Host Organization Details
NSABA Health Center
Nsaba Health clinic is a rural medical centre that is dedicated to providing Ghanaians in the Agnoa, Nsaba region with health care services. The mission statement for the Nsaba Health Clinic is to provide quality health care to every patient that comes to their clinic.
The staff at Nsaba Health Clinic try to go above and beyond to help people in need of medical attention and ensure that if counselling is required that the patient is able to receive this type of service as well. Although the Nsaba facility is small and there are few staff, the role that this clinic has in providing health care is critical. Increased accessibility to health care for residents in the Agnoa, Nsaba region is a major priority for this centre as they now provide health services to over 50 surrounding rural communities.
Nsaba clinic was founded in 1985 by the Ghanaian government. The reason the government decided that it was necessary to provided funding for this project was because they realized that the need for more hospitals and clinics in rural communities was starting to increase. The Ghanaian Government decided that the community of Nsaba would be a good location for the new clinic because the area was easily accessible to the surrounding communities and because it is located in a densely populated area that comprises of a large number of small rural communities that surround Nsaba. Since the establishment of Nsaba clinic the staff have created a number of public health awareness programs and do their best in treating each patient with the resources that they have.
Like many countries, the health care system in Ghana has challenges in both urban centres and rural communities, however this clinic is focused on rural health challenges.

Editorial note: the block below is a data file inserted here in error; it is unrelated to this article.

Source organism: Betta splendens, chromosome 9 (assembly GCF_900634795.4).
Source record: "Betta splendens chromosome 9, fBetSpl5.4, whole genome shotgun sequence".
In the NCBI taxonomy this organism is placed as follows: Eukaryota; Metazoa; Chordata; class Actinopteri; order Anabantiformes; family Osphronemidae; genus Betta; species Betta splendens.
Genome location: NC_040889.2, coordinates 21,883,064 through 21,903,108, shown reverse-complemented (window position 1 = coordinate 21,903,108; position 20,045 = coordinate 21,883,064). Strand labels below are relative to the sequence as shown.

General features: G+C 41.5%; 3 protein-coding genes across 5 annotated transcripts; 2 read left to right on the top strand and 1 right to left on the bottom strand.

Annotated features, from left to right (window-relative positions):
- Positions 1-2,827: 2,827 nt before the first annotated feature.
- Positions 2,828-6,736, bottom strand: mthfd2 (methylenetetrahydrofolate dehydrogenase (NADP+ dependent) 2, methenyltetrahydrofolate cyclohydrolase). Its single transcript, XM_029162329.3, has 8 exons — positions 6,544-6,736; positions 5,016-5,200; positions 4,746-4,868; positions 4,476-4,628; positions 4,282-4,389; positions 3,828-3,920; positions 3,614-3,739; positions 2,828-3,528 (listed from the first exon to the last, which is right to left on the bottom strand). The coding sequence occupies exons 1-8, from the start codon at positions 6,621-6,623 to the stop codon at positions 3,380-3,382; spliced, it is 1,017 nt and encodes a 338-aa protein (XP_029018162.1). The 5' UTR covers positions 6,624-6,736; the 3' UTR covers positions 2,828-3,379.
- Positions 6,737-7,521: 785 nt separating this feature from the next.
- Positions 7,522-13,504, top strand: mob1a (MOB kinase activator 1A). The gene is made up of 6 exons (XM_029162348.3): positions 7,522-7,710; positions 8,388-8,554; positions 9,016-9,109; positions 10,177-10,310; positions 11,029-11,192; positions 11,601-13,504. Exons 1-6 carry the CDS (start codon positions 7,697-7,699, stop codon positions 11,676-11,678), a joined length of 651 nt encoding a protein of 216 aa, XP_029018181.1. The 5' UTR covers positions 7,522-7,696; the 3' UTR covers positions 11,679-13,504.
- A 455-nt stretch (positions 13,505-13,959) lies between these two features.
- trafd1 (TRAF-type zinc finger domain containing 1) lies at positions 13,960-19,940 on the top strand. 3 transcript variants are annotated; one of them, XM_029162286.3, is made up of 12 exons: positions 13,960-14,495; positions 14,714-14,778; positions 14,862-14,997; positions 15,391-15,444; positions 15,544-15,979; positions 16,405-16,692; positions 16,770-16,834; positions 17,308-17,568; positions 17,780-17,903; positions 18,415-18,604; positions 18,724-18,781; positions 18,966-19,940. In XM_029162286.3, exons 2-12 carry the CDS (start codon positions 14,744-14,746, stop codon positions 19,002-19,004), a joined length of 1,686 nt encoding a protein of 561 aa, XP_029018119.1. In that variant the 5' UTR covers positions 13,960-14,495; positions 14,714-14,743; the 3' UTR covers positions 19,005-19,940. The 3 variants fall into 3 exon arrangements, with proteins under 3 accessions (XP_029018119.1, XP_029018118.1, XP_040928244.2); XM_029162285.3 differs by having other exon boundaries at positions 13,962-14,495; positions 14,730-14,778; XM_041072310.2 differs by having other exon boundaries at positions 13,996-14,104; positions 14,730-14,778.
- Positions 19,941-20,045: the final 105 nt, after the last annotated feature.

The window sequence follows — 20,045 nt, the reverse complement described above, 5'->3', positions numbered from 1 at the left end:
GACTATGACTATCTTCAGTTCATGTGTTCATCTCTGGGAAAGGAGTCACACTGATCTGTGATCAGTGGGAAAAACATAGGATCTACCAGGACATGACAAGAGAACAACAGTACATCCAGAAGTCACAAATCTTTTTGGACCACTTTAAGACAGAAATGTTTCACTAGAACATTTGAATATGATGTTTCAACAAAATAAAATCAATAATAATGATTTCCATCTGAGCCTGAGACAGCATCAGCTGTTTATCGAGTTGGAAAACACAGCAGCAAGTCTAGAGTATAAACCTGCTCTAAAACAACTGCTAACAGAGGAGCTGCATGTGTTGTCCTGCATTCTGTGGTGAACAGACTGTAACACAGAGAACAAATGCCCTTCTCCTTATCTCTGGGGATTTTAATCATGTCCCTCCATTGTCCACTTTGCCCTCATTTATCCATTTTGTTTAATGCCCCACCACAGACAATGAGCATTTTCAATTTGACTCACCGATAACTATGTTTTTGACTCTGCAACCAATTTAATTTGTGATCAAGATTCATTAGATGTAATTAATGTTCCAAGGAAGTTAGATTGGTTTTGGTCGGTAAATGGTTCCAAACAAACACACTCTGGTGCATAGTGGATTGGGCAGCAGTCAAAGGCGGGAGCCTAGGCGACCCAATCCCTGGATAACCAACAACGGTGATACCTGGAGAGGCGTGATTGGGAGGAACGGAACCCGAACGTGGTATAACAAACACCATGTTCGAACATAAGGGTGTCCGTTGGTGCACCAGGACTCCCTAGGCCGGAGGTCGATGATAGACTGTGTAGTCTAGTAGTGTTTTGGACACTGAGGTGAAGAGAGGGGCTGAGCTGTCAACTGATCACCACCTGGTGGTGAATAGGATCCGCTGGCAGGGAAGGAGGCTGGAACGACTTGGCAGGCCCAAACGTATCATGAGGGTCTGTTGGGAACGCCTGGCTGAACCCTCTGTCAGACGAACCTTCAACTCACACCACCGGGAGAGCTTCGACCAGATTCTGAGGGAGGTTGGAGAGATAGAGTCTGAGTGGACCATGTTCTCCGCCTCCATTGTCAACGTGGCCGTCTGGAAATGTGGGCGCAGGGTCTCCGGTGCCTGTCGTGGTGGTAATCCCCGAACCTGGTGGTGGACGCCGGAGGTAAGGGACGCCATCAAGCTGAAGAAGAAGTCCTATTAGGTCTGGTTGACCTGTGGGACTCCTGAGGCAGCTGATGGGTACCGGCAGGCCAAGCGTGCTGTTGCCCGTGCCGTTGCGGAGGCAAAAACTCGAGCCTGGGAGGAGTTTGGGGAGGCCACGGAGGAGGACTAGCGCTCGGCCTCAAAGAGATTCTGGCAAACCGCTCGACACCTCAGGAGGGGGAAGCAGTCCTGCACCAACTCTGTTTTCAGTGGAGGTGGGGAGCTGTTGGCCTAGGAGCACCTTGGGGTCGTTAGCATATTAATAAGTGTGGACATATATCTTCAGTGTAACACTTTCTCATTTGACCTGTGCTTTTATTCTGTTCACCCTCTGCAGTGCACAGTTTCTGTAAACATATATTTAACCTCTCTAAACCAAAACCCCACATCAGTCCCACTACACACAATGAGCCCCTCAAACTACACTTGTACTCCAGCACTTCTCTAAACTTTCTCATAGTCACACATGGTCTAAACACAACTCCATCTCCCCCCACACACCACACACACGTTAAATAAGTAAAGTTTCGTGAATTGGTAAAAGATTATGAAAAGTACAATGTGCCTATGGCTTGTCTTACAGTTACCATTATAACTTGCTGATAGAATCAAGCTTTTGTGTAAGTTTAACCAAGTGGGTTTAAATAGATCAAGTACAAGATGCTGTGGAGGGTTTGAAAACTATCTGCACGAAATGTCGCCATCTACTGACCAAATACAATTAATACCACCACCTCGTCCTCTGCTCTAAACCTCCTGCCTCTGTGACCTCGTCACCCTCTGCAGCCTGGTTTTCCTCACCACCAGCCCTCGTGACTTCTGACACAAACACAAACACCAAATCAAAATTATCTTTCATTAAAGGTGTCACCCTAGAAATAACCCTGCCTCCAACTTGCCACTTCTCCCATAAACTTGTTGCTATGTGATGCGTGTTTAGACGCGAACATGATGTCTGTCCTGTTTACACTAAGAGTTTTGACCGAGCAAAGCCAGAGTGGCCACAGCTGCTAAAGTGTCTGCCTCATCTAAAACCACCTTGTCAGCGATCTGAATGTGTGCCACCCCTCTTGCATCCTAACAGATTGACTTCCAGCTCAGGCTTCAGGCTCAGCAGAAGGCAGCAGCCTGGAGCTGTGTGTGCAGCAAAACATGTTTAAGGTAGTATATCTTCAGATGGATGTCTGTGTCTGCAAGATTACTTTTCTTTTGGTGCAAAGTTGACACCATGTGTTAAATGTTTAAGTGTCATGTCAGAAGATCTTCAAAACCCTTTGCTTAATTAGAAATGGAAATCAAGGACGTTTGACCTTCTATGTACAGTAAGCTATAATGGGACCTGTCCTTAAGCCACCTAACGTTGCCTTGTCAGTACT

Nsaba clinic along with many clinics in rural areas of Ghana are faced with various challenges to meet their mandate of providing quality health care to all that visit their clinic. The challenges are vast, however the primary ones that the staff at Nsaba feel are very important to address include: education on services provided, increasing accessibility to communities where no clinic or medical staff are located, the need for improved equipment and better inventory management.
Many people throughout Ghana are uncertain of medical services provided by hospitals and clinics. Elders in many communities can remember the days when it was a long way for them to travel to receive medical attention from a doctor or nurse and therefore most of the time alternative forms of medicines were used. This practice happened throughout all of Ghana for centuries and are still used today. The alternative forms of medicine often include combinations of different plants for certain illnesses, different washes to disinfect wounds and different items put together to make liquid syrups to help stop fever or reduce malaria. These alternative forms of medicine are usually easily accessible and more affordable then travelling to seek medical attention. Although it is very innovative and necessary to find alternative and affordable medical solutions, this has had a very negative impact on how some people view the current Ghanaian health care system.